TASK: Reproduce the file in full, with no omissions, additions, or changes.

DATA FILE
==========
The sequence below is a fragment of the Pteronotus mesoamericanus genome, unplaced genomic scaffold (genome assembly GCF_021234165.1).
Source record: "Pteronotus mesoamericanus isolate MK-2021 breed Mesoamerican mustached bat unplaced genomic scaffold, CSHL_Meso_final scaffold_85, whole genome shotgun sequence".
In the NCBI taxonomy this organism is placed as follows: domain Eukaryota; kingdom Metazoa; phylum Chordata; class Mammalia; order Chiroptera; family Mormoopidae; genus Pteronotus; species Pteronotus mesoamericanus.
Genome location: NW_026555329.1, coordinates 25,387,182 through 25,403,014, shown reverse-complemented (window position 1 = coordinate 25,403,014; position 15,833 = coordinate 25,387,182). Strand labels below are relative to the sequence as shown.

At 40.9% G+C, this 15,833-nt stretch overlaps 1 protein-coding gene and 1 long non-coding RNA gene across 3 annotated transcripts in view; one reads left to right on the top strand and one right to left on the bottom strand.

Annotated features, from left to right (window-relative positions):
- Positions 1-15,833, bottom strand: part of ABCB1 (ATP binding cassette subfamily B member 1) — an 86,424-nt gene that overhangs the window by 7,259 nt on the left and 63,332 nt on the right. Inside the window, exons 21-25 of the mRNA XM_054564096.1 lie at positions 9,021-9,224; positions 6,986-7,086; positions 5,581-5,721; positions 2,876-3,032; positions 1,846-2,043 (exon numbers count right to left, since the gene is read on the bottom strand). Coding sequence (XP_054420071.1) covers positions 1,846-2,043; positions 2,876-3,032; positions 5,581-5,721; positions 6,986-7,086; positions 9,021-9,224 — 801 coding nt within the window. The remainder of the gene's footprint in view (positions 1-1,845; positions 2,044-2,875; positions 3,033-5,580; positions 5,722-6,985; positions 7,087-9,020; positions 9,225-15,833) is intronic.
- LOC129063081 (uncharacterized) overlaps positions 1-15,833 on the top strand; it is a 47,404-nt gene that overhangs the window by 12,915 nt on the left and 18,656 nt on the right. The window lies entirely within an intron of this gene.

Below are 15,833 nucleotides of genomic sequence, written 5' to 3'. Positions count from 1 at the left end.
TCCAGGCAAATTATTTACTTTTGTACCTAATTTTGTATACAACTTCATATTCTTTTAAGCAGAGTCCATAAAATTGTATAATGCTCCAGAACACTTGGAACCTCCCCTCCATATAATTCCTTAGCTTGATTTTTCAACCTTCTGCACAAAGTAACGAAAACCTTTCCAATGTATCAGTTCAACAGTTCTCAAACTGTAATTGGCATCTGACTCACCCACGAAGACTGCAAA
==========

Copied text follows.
The sequence below is a fragment of the Pteronotus mesoamericanus genome, unplaced genomic scaffold (genome assembly GCF_021234165.1).
Source record: "Pteronotus mesoamericanus isolate MK-2021 breed Mesoamerican mustached bat unplaced genomic scaffold, CSHL_Meso_final scaffold_85, whole genome shotgun sequence".
In the NCBI taxonomy this organism is placed as follows: domain Eukaryota; kingdom Metazoa; phylum Chordata; class Mammalia; order Chiroptera; family Mormoopidae; genus Pteronotus; species Pteronotus mesoamericanus.
Genome location: NW_026555329.1, coordinates 25,387,182 through 25,403,014, shown reverse-complemented (window position 1 = coordinate 25,403,014; position 15,833 = coordinate 25,387,182). Strand labels below are relative to the sequence as shown.

At 40.9% G+C, this 15,833-nt stretch overlaps 1 protein-coding gene and 1 long non-coding RNA gene across 3 annotated transcripts in view; one reads left to right on the top strand and one right to left on the bottom strand.

Annotated features, from left to right (window-relative positions):
- Positions 1-15,833, bottom strand: part of ABCB1 (ATP binding cassette subfamily B member 1) — an 86,424-nt gene that overhangs the window by 7,259 nt on the left and 63,332 nt on the right. Inside the window, exons 21-25 of the mRNA XM_054564096.1 lie at positions 9,021-9,224; positions 6,986-7,086; positions 5,581-5,721; positions 2,876-3,032; positions 1,846-2,043 (exon numbers count right to left, since the gene is read on the bottom strand). Coding sequence (XP_054420071.1) covers positions 1,846-2,043; positions 2,876-3,032; positions 5,581-5,721; positions 6,986-7,086; positions 9,021-9,224 — 801 coding nt within the window. The remainder of the gene's footprint in view (positions 1-1,845; positions 2,044-2,875; positions 3,033-5,580; positions 5,722-6,985; positions 7,087-9,020; positions 9,225-15,833) is intronic.
- LOC129063081 (uncharacterized) overlaps positions 1-15,833 on the top strand; it is a 47,404-nt gene that overhangs the window by 12,915 nt on the left and 18,656 nt on the right. The window lies entirely within an intron of this gene.

Below are 15,833 nucleotides of genomic sequence, written 5' to 3'. Positions count from 1 at the left end.
TCCAGGCAAATTATTTACTTTTGTACCTAATTTTGTATACAACTTCATATTCTTTTAAGCAGAGTCCATAAAATTGTATAATGCTCCAGAACACTTGGAACCTCCCCTCCATATAATTCCTTAGCTTGATTTTTCAACCTTCTGCACAAAGTAACGAAAACCTTTCCAATGTATCAGTTCAACAGTTCTCAAACTGTAATTGGCATCTGACTCACCCACGAAGACTGCAAA